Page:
Come Monday morning, I woke up and got ready to go. I had a dentist appointment that morning too, so I brought earplugs just in case, to prevent my ears from gaining a temporary hearing loss from the dentist tools. Noticed that I had a LOT of trouble hearing and understanding my mother, but I put that off to the tinnitus, which was still ringing loud and strong. Went to dentist appointment, caught lunch, and checked in to hearing appointment.
I told the audiologist that my right ear was ringing really loudly that day; I think that’s why she gave me warble tones that time (a common practice that is supposed to help tinnitus patients distinguish the test tones better). We did my hearing test… and the right ear’s results showed a very significant decrease in hearing ability– up to a 40 dB difference in one of the frequencies! In fact, where my left ear had always been the worse one before, now it was showing up as the better ear! I was shocked, confused, slightly upset. I knew for a fact that I’d been hearing (relatively) fine a couple days before and it was only the previous afternoon that I had noticed any difference in hearing.
I asked if the dentist’s tools might have caused a temporary hearing shift, the audiologist said no. I wondered if the tinnitus caused it, but somewhere between my confusion and the audiologist’s trying to impress upon me the importance of hearing aids, I didn’t ask anything, and we were led into another waiting room so we could see the ENT… Then, after probably a half hour or so of waiting, the ENT came in, and did the usual check-up stuff, then proceeded to tell me that my ears showed “no significant difference” from the last check-up, and I should come in for my next appointment in two years.
I was freaking out about this for the next two or three days. Had I actually lost that much hearing overnight? Was it just the tinnitus? Was there some fluke? I checked online for evidence of tinnitus affecting a hearing test, but got a bunch of “no’s” on most of the websites. There is a website I like to use to check up on my hearing– it gives you an “audiogram” but it’s not completely reliable as an actual hearing test because of differences in sound quality between different headphones and stuff… However, it is useful for testing your hearing for changes, if you keep the same settings, and that was exactly what I needed. I checked and recorded my hearing results every day for the next week or so.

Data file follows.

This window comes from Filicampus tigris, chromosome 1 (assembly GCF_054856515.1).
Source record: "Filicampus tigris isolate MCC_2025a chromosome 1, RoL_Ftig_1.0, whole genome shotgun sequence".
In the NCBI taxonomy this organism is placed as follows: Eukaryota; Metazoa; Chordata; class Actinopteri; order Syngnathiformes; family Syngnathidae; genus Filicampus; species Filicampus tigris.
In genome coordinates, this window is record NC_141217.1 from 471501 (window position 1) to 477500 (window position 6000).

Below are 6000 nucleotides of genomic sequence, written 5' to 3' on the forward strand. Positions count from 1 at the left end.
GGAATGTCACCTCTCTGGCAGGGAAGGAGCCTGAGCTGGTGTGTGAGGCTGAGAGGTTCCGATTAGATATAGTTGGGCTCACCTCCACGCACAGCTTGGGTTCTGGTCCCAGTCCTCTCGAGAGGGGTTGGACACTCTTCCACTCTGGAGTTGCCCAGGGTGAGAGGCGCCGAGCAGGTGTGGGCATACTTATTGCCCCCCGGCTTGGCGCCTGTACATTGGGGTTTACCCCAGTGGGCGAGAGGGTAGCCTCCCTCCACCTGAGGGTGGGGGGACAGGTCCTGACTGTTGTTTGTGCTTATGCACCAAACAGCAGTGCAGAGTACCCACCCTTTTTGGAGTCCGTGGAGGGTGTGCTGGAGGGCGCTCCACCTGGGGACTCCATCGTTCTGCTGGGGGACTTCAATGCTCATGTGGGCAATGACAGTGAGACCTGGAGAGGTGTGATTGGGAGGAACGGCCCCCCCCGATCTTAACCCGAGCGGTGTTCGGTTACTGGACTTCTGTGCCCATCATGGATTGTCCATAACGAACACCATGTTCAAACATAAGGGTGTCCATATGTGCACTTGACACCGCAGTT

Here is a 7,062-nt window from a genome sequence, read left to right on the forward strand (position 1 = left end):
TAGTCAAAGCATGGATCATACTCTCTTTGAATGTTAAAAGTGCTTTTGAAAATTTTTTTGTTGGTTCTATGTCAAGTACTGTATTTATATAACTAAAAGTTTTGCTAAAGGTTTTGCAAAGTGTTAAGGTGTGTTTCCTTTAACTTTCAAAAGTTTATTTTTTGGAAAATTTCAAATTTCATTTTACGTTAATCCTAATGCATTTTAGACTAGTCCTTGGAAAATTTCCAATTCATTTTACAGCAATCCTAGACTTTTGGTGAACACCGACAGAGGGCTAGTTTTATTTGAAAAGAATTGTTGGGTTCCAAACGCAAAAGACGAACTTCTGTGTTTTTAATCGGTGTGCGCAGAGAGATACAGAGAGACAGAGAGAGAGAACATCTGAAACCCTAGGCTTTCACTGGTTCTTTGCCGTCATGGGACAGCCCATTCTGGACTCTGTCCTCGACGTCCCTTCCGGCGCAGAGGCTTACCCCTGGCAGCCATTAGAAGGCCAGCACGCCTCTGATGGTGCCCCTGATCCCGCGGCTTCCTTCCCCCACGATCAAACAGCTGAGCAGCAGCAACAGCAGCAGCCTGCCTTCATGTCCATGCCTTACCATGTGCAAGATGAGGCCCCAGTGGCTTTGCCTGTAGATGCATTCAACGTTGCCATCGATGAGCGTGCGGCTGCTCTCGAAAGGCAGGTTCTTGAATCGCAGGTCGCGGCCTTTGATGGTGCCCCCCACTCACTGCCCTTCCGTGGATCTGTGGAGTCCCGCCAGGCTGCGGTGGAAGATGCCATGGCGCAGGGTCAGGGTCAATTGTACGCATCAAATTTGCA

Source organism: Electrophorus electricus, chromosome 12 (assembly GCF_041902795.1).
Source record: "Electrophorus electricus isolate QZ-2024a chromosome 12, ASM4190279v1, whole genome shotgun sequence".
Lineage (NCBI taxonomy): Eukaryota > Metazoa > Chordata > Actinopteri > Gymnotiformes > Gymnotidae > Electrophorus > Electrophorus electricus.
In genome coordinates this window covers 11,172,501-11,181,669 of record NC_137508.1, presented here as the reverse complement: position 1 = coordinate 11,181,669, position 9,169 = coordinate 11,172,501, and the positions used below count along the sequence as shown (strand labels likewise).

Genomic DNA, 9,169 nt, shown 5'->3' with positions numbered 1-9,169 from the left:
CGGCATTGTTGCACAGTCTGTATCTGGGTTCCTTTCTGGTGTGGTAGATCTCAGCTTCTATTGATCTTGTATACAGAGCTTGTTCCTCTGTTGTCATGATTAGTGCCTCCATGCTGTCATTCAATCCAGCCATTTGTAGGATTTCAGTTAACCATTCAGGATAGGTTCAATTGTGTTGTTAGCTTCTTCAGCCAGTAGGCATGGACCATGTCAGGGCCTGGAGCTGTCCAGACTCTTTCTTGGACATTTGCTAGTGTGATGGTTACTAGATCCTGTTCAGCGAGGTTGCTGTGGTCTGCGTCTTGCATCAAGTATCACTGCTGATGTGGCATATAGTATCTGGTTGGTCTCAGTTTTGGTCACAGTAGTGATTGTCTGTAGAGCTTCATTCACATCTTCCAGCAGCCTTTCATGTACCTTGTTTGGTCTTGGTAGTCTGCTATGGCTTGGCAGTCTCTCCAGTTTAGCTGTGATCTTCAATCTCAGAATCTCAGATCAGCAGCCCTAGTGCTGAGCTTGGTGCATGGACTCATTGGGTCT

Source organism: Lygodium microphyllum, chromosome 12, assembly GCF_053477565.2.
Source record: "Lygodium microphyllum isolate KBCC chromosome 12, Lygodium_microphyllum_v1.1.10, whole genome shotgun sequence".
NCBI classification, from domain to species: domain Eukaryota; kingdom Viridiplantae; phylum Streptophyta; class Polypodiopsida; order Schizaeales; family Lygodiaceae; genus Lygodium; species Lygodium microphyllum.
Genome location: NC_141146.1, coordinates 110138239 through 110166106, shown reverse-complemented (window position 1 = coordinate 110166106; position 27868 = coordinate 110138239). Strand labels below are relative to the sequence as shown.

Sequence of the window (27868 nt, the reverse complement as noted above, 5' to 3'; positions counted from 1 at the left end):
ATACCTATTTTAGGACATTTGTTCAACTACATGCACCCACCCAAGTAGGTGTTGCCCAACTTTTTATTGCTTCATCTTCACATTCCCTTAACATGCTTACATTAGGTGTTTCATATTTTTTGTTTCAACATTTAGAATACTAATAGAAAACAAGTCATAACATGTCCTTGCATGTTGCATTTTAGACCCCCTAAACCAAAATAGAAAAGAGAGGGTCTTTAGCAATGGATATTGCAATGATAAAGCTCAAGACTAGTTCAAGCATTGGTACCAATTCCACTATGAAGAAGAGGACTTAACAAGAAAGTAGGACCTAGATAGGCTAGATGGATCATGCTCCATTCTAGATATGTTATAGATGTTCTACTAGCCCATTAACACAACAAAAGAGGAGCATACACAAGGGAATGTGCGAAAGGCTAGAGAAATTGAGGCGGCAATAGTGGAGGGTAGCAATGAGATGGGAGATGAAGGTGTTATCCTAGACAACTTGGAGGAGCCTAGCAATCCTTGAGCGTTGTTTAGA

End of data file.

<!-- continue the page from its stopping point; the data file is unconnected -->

I found that between Tuesday, the day after the appointment, and Thursday, three days after the appointment, my right ear’s hearing improved by a whopping 20 decibels over those two days (which is a LOT). This corresponded to my everyday hearing abilities, too– everything still sounded strange, but it was a lot better than before. I believe that my hearing is now officially back to the usual, based on the most recent online check I did… But now I have a research problem.
Everything I’ve found on the internet describes this as a temporary threshold shift. But I can’t figure out what could possibly have caused it. Exposure to loud noise is the most common cause, with congestion being a possible alternative. However, as I stated earlier, I was not congested (mom checked), I was not exposed to loud noise, and it has happened before. There was no ear pain, the ENT said my ears looked fine, and I don’t take any medicines.
Basically, unless I ate some sort of ototoxic food or, as a friend suggested, it was caused by blood pressure changes or something, there is nothing else I can think of. I just know it’s ridiculously inconvenient, having something like that happen on THE DAY of your hearing test.
If you have any suggestions, questions, or stories about your own experiences, feel free to comment. 🙂
Have a great day! God bless!